This article is In Progress.
Represents a run of text that is contextually-important for some reason, such as text that has been marked or highlighted.
The following example shows the difference between denoting the importance of a span of text (strong) as opposed to denoting the relevance of a span of text (mark). It is an extract from a textbook, where the extract has had the parts relevant to the exam highlighted. The safety warnings, important though they may be, are not relevant to the exam.
<h3>Wormhole Physics Introduction</h3> <p><mark>A wormhole in normal conditions can be held open for a maximum of just under 39 minutes.</mark> Conditions that can increase the time include a powerful energy source coupled to one or both of the gates connecting the wormhole, and a large gravity well (such as a black hole).</p> <p><mark>Momentum is preserved across the wormhole. Electromagnetic radiation can travel in both directions through a wormhole, but matter cannot.</mark></p> <p>When a wormhole is created, a vortex normally forms. <strong>Warning: The vortex caused by the wormhole opening will annihilate anything in its path.</strong> Vortexes can be avoided when using sufficiently advanced dialing technology.</p> <p><mark>An obstruction in a gate will prevent it from accepting a wormhole connection.</mark></p>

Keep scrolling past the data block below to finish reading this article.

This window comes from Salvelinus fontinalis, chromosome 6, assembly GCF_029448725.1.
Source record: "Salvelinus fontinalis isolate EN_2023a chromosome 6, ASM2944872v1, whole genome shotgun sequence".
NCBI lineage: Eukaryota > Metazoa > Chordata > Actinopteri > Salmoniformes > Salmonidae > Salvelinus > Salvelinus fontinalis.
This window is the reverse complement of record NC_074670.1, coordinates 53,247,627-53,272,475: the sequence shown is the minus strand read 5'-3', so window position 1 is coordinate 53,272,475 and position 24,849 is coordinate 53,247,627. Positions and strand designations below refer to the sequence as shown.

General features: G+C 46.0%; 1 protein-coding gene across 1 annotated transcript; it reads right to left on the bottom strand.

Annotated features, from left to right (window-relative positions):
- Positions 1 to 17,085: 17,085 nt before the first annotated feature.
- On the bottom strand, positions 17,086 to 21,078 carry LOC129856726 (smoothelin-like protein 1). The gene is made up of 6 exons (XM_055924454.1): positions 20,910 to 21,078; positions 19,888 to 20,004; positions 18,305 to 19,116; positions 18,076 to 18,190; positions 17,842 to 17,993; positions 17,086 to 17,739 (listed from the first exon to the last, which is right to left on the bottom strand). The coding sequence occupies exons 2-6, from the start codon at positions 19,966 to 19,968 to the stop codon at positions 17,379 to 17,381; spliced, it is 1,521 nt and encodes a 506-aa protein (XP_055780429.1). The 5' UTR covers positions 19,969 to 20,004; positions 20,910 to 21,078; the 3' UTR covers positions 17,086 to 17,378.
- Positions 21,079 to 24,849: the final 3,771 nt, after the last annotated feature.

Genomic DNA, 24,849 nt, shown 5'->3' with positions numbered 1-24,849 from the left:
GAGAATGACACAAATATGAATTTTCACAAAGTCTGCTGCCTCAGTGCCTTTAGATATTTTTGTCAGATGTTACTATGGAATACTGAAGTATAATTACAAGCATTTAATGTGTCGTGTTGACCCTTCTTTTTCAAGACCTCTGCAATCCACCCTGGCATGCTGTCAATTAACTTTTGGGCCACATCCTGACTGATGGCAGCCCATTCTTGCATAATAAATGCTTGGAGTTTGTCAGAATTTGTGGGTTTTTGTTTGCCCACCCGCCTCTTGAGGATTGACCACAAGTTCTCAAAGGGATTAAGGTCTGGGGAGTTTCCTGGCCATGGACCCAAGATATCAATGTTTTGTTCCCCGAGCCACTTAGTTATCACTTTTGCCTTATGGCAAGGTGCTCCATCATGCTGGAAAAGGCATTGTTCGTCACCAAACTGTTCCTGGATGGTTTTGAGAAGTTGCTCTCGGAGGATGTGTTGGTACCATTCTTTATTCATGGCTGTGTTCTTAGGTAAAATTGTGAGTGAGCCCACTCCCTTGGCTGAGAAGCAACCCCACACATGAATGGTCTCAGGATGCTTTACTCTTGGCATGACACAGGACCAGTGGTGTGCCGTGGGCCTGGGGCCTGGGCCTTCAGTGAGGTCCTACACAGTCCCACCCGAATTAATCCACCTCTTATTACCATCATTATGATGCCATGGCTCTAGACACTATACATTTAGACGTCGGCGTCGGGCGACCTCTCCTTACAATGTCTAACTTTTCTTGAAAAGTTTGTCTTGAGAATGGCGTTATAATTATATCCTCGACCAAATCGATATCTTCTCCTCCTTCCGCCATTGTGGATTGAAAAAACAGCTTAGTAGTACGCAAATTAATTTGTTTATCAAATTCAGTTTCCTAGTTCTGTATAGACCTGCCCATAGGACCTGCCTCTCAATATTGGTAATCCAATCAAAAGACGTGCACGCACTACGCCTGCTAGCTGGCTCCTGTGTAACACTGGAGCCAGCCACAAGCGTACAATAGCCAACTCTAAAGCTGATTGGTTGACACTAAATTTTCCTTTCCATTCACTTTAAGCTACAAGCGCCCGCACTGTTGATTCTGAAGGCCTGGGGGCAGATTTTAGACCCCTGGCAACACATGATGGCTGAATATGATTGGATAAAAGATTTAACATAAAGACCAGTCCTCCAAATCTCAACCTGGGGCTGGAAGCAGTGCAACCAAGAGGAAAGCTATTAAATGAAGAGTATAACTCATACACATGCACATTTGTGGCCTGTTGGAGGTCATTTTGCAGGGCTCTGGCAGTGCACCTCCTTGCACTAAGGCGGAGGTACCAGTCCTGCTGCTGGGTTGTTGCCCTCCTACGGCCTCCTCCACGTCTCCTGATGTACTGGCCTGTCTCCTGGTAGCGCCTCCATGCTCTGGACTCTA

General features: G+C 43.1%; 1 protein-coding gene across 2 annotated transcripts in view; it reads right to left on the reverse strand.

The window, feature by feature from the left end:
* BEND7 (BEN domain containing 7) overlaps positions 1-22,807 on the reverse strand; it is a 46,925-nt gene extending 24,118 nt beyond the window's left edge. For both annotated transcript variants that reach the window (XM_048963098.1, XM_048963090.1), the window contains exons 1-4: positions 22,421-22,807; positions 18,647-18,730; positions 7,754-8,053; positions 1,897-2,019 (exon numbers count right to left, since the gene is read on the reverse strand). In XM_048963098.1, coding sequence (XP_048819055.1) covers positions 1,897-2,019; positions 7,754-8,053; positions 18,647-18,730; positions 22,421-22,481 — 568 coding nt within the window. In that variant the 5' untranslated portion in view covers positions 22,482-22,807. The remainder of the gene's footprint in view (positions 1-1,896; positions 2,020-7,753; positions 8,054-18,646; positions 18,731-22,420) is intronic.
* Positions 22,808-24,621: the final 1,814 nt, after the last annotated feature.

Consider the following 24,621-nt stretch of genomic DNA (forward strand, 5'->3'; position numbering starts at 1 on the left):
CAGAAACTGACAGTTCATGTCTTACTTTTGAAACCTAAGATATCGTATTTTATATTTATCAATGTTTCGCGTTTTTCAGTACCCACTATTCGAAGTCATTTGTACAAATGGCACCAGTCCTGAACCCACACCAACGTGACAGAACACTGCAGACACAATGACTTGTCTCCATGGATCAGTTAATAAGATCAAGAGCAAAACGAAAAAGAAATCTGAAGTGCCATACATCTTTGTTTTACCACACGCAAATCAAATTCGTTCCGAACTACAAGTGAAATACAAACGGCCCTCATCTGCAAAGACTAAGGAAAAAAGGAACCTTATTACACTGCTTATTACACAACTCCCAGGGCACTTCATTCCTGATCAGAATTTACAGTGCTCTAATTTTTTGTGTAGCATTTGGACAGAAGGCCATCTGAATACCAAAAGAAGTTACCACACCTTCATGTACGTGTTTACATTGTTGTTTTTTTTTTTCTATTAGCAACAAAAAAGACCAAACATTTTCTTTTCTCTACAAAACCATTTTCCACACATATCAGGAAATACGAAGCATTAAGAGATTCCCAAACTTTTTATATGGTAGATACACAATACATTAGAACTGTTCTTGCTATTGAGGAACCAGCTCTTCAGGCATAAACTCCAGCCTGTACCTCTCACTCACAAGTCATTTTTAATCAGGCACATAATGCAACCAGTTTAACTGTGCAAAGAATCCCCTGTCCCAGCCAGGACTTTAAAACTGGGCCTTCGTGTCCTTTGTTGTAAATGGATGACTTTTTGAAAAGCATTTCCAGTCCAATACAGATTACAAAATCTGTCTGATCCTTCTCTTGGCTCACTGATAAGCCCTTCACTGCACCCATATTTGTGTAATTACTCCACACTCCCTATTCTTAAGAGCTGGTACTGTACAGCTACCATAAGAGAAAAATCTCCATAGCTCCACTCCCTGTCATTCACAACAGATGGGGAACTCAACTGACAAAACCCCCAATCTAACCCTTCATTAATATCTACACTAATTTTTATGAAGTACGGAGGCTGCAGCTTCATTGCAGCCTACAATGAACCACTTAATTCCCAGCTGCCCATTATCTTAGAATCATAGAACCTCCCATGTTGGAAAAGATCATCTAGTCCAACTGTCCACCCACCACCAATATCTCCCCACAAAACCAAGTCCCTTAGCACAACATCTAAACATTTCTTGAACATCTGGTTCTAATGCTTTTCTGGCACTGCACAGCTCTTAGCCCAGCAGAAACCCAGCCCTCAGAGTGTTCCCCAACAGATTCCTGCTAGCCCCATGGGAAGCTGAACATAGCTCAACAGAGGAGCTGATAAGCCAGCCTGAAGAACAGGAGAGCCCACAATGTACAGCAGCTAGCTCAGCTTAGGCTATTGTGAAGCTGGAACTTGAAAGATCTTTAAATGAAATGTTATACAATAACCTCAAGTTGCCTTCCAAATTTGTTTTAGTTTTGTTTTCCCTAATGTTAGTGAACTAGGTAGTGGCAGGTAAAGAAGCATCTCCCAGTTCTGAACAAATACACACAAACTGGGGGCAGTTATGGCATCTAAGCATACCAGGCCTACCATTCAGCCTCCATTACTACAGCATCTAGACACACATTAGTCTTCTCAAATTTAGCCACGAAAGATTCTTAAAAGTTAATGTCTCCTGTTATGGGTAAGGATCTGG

This example uses mark to indicate the "current" link.
<nav> <ul> <li><a href="/one">One</a></li> <li><mark><a href="/two">Two</a></mark></li> <li><a href="/three">Three</a></li> <li><a href="/four">Four</a></li> </ul> <nav>
The mark element is a phrasing-level element. It must not contain block-level elements, but it can contain other phrasing-level elements.
The mark element denotes the relevance of a span of text. By default, most browsers render it in black text on a yellow background, but you can change that with CSS.
When used in the main prose of a document, the mark element indicates a part of the document that has been highlighted. When used in a quotation or other block of text (such as an aside), it indicates a highlight that was not originally present but which has been added to bring the reader's attention to a part of the text. For example, the following are valid uses for the mark element:
- Bring attention to a particular string of text.
- Highlight parts of document that match a search string.
- Enable body text to refer to a specific part of a quotation or code fragment.
Windows Internet Explorer 9. The mark element is only supported for webpages displayed in IE9 Standards mode. For more information, see Defining Document Compatibility.
|HTML 5.1||W3C Working Draft|
|HTML 5||W3C Recommendation|
This article contains content originally from external sources.
Portions of this content come from the Microsoft Developer Network: [Windows Internet Explorer API reference Article]